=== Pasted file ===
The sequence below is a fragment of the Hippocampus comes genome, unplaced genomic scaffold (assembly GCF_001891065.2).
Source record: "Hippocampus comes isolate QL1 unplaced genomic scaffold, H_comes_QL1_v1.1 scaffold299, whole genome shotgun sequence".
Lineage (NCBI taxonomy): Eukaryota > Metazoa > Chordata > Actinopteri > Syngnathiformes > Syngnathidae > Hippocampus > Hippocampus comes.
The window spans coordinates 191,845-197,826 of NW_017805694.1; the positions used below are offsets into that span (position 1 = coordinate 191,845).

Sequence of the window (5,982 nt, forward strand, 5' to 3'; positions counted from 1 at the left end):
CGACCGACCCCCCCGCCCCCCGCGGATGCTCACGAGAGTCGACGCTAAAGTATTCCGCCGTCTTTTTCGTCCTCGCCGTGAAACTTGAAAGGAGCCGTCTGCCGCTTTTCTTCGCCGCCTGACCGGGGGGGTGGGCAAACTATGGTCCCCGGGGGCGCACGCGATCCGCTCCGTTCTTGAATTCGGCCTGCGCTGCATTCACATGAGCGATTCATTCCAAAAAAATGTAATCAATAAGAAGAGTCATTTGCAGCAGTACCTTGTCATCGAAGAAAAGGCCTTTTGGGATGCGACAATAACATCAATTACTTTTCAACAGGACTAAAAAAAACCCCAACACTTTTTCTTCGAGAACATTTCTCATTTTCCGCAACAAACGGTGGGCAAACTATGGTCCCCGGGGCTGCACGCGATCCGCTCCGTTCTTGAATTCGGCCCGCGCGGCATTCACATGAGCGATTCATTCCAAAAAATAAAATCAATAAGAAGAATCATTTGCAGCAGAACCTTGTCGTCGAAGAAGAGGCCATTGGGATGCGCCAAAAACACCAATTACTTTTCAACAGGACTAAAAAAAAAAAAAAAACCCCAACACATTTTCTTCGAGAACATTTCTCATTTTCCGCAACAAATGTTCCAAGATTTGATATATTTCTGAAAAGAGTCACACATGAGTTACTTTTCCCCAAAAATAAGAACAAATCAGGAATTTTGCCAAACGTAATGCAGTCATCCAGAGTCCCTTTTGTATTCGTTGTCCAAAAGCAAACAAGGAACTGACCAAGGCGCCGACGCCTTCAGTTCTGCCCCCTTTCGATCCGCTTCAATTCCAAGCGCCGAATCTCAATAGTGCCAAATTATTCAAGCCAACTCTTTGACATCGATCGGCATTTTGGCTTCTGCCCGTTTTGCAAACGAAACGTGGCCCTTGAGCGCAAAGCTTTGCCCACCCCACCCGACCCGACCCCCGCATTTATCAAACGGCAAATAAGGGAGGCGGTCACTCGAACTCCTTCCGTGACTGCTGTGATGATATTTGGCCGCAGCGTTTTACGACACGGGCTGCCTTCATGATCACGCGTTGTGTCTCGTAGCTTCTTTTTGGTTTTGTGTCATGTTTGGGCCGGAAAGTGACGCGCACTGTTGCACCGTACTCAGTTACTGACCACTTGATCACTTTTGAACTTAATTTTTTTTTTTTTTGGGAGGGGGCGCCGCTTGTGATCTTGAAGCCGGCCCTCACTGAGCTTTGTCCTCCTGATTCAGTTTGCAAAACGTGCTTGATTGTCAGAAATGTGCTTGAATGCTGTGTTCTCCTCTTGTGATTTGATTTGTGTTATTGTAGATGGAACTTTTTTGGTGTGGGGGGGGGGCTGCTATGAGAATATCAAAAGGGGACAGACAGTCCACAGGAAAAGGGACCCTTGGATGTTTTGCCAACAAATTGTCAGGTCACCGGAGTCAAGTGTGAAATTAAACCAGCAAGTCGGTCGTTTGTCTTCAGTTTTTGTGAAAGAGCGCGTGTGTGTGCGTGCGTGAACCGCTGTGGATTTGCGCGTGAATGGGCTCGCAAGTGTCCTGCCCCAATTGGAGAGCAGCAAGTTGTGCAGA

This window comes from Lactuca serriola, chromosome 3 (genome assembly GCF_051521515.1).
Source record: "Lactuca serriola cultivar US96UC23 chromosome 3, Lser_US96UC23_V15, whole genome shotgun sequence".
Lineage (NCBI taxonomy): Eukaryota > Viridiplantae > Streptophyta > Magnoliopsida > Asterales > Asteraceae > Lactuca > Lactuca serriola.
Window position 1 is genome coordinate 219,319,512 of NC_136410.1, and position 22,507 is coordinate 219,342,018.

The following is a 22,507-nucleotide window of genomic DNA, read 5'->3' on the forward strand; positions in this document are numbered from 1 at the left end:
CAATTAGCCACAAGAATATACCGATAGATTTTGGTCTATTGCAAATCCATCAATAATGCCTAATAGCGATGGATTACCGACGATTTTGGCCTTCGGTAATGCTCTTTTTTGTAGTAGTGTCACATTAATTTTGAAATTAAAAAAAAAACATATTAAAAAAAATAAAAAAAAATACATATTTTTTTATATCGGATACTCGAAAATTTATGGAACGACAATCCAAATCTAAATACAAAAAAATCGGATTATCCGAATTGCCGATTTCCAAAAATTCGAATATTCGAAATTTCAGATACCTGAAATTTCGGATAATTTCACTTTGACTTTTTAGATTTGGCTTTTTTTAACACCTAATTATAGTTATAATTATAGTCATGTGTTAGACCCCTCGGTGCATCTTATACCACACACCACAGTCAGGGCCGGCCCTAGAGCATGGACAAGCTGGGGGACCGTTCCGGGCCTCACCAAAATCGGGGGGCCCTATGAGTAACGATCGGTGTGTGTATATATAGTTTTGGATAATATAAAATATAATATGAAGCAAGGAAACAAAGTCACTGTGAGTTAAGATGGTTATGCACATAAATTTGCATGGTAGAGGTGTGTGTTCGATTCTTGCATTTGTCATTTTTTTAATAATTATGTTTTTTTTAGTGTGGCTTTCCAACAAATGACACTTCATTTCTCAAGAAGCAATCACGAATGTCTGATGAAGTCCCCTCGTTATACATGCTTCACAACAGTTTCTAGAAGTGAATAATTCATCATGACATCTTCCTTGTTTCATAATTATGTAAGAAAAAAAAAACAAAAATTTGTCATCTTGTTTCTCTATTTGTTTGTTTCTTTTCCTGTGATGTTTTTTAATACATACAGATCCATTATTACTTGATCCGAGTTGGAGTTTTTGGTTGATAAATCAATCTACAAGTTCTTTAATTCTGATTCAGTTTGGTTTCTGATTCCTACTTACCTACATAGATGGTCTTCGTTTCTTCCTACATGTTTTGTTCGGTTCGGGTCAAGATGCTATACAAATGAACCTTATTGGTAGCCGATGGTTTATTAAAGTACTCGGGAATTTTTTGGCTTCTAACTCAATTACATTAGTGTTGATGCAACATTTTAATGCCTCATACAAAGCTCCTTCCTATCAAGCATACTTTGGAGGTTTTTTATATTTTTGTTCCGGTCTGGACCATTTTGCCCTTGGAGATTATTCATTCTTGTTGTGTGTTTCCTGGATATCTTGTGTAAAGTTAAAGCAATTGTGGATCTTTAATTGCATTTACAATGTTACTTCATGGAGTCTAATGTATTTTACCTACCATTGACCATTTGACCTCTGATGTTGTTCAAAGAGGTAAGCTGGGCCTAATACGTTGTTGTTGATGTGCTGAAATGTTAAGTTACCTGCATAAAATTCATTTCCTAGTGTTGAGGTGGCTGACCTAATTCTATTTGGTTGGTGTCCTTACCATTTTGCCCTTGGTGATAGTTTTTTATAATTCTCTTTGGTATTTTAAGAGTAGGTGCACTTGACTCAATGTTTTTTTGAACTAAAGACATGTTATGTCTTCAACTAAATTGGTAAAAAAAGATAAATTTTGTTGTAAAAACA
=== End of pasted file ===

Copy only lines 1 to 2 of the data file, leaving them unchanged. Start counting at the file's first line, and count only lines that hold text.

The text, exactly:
The sequence below is a fragment of the Hippocampus comes genome, unplaced genomic scaffold (assembly GCF_001891065.2).
Source record: "Hippocampus comes isolate QL1 unplaced genomic scaffold, H_comes_QL1_v1.1 scaffold299, whole genome shotgun sequence".